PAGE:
KATE:                      And maybe you've just been one of those poor eaters your entire life. And this is a tough one because you've probably put pressure on yourself. For years you've said to yourself, “Well I'm going to do something about my nutrition.” But life keeps getting in the way. So, then you move on and you kind of make it a different problem. “I don't have time to cook,” you say. “I don't have the money to eat healthily” or “I'll just have to worry about my nutrition when I'm older.” And then suddenly you are older. You feel wired and you have a lot of anxiety. You're bloated, pants are getting too tight, the weight is coming on. It's not a happy place.

CASSIE: So, don't wait. Make today the day that you start eating right. Because poor nutrition, which often leads to excess insulin, lack of vitamins and minerals, all of these things can throw off your estrogen/progesterone balance. And in fact, something that I recently learned, speaking of this lack of minerals, if you're not getting adequate zinc, you likely won't make adequate progesterone.

KATE: So, what does progesterone do?

CASSIE:  Progesterone does so many wonderful things for our body. I always think of it as our calming hormone. And I honestly, for years, even before perimenopause, I've been rubbing a little bit of progesterone cream on my skin before bed to help with sleep. It's very relaxing. And some of you may have heard when I was on with Marcie on this program a couple of weeks ago and I talked about how back when I went to college to become a registered dietitian I followed a low-fat eating plan because that's what I was being taught in college. I mean, truly, back then, 20 years ago, low fat was considered healthy. Luckily about 11 years ago I found Nutritional Weight & Wellness and I learned the importance of eating healthy, beneficial fats every day because we need fats to make our hormones. Isn't that profound? So, if any of you out there listening are still eating low fat, think about that. How are you making adequate progesterone and estrogen if you're not giving your body the substrate that it needs to make those hormones, which is healthy fat? I'm just so thankful that I learned this 11 years ago before I hit that perimenopause stage so that I could enter this time of my life much more even keel.

KATE: Absolutely. Now, of course, high stress can throw off those progesterone/estrogen levels. And stress causes your adrenal glands to produce another hormone called cortisol. And it's this excess cortisol that leads to that belly fat that women are so discouraged about. Cortisol stores the excess sugar that we often eat. And fat and stress and cortisol are really flip sides of the same coin. If you've got one, you've got the other.

CASSIE:  Cortisol is not your friend, especially during this time of life and we're going to talk more about cortisol and how to control it as the show goes on. I want to let everybody know that perimenopause could start as early as your 30s. So, don't think it's meant for forty-five and beyond. Some women begin perimenopause in their 30s. And then, of course, this period of time continues until menopause. At some point during those perimenopause years a woman is probably going to miss a period. She might miss several periods and then eventually you stop ovulating. When you stop ovulating, you no longer are producing any progesterone because that progesterone is what makes us ovulate. Keep in mind, sometimes even when there's no ovulation and no progesterone is being secreted, you might still be having your menstrual cycle and I know that seems a little confusing. We're going to come back and talk about that more on the other side of the break.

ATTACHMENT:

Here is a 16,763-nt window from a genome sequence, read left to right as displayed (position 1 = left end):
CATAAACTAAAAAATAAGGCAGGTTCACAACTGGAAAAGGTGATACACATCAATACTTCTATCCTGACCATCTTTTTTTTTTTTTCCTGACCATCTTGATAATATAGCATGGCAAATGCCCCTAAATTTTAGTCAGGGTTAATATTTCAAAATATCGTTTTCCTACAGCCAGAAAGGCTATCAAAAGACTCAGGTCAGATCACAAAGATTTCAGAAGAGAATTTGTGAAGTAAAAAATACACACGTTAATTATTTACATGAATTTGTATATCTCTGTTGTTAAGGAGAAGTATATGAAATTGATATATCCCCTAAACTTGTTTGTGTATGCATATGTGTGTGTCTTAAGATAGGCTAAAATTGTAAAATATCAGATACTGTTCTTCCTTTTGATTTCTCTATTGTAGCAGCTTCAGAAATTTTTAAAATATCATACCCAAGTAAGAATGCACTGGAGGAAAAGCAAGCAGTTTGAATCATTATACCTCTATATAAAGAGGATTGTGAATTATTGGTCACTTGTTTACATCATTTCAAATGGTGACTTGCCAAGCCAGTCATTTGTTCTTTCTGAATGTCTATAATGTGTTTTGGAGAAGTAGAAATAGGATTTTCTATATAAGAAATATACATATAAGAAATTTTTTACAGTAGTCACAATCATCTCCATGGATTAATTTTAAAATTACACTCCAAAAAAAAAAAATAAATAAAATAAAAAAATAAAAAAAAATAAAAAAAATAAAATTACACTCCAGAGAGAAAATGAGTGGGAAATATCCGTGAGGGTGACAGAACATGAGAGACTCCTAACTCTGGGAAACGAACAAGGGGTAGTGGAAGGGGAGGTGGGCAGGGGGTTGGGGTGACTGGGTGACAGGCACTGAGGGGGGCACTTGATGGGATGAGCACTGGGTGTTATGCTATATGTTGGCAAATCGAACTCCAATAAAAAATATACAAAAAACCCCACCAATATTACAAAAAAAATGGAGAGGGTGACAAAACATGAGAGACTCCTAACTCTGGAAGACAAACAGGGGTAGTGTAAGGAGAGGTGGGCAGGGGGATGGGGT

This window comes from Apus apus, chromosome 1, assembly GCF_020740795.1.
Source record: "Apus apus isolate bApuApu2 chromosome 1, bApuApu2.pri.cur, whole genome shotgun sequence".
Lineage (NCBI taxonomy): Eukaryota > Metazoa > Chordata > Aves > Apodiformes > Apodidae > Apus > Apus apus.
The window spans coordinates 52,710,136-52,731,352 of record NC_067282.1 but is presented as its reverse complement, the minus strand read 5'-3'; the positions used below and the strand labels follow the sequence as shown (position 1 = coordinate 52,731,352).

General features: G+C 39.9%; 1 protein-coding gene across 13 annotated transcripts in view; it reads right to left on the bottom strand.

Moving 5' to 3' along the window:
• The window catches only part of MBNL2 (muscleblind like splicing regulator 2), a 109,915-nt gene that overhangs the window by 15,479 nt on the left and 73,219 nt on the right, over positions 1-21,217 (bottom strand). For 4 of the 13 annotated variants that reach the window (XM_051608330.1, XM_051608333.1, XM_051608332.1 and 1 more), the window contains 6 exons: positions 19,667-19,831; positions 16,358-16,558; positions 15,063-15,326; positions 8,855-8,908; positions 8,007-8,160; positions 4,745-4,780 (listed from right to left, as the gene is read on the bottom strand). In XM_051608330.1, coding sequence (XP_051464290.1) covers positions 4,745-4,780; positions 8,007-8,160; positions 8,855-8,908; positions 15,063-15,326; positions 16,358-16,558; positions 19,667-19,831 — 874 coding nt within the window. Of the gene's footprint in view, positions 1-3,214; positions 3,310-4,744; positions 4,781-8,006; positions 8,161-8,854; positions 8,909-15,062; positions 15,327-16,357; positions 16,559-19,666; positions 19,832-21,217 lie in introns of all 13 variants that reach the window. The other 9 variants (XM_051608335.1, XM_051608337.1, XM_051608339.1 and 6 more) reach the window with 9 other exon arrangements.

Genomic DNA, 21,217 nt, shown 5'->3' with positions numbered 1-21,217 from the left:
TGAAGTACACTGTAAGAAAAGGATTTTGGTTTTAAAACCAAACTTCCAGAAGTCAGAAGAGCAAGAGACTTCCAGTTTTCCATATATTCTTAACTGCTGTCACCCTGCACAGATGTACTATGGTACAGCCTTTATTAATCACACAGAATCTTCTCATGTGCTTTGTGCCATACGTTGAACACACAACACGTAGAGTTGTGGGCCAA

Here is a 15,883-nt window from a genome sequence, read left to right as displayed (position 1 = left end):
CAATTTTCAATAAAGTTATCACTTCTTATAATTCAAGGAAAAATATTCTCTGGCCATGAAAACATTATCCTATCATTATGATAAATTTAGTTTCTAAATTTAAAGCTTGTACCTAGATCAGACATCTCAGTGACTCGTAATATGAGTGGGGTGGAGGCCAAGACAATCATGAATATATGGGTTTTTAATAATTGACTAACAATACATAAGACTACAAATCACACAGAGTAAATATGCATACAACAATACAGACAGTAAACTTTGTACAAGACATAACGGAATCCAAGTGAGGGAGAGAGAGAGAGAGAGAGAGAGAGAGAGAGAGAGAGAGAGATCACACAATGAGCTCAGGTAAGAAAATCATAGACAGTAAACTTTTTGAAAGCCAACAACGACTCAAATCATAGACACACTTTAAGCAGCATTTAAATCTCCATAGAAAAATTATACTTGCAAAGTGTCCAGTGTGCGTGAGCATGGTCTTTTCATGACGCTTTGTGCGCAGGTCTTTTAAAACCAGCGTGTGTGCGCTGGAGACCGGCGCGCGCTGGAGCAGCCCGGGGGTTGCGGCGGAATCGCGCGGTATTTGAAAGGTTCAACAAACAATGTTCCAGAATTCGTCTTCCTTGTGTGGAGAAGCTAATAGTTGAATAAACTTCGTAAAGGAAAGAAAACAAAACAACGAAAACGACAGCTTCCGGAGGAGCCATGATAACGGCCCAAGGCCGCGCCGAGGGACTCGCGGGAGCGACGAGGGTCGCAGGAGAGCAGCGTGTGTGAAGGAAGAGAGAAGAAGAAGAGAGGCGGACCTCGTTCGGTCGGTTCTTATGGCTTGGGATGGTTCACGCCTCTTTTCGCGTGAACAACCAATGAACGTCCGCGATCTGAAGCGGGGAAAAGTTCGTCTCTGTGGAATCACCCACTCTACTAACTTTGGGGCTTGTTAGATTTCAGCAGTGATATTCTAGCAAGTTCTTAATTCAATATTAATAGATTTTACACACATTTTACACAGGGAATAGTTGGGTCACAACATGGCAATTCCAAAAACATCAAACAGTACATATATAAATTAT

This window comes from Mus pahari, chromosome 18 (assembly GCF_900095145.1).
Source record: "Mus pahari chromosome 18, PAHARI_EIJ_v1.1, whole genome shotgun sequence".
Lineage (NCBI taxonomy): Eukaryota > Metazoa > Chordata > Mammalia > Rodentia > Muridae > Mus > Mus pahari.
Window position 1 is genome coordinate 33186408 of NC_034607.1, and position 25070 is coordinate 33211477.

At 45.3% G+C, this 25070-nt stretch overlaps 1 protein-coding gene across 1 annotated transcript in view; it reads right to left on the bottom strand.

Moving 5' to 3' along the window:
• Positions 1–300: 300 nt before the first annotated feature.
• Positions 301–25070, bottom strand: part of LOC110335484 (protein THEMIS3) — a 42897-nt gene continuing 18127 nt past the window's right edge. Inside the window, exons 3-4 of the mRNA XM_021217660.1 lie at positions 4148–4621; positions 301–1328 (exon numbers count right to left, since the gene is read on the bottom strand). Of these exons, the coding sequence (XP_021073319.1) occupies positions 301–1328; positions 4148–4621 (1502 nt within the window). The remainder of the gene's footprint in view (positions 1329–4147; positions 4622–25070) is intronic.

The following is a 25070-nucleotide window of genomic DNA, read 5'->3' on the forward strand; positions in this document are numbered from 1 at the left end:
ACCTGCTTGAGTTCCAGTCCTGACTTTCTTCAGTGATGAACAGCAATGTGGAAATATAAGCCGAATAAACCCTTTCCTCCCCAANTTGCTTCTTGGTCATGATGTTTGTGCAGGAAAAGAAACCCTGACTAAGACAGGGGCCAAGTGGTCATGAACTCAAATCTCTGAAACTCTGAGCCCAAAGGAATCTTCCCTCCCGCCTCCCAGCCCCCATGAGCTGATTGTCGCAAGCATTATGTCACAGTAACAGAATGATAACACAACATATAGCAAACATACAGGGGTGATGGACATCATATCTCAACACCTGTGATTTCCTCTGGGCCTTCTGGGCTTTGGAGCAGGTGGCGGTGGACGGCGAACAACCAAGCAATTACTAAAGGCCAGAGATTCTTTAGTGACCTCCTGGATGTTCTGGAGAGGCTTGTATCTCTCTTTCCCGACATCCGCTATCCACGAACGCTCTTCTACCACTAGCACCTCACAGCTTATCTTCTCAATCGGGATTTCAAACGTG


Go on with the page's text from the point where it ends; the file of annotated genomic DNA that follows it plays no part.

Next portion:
If you're just joining us you're listening to Dishing Up Nutrition. Before we go to break I just want to say if you are struggling with perimenopause or menopause symptoms and it's just not convenient for you to meet with one of our nutritionists face to face, be aware that we are available by phone appointment. We also do Skype appointments. We want to meet you where you are and when it's convenient for you. So, maybe it's time to finally get your personal questions answered or to get a nutritional solution so that you can start feeling good again. You can call our office at 6516993438 and we'll be happy to setup your appointment with one of our Weight & Wellness nutritionist or dietitians or you can now also request to make an appointment through our online forms if that's more convenient for you by going to weightandwellness.com. We'll be right back.

BREAK

KATE: Welcome back to Dishing Up Nutrition. Are you aware that one out of four people in the U.S. has osteoporosis? And 50 percent of women will experience an osteoporosis fracture after the age of 50. That's discouraging news. According to a study published in The Journal of Bone and Mineral Research, we need only about 600 milligrams of calcium per day, but we also need adequate amounts of magnesium plus many other key nutrients to maintain these strong bones. Now, the bone benefits of calcium do not come from calcium alone, but rather from the interaction of calcium and magnesium on a variety of other nutrients. Very important that they're all together to help them get absorbed. We have a product called Pro Bono, developed by Ortho molecular. It's a total bone-building product. It's also a multivitamin and we've had many, many clients rebuild their bone density by eating the Weight & Wellness way, while also taking Pro Bono in the morning and then in the evening. You take a small packet in the morning and small packet in the evening and I was one of those people. You can order this product, Pro Bono, online or you can stop in at one of our seven locations. So, if you want more information about Pro Bono why don't you give our office a call at 651-699-3438.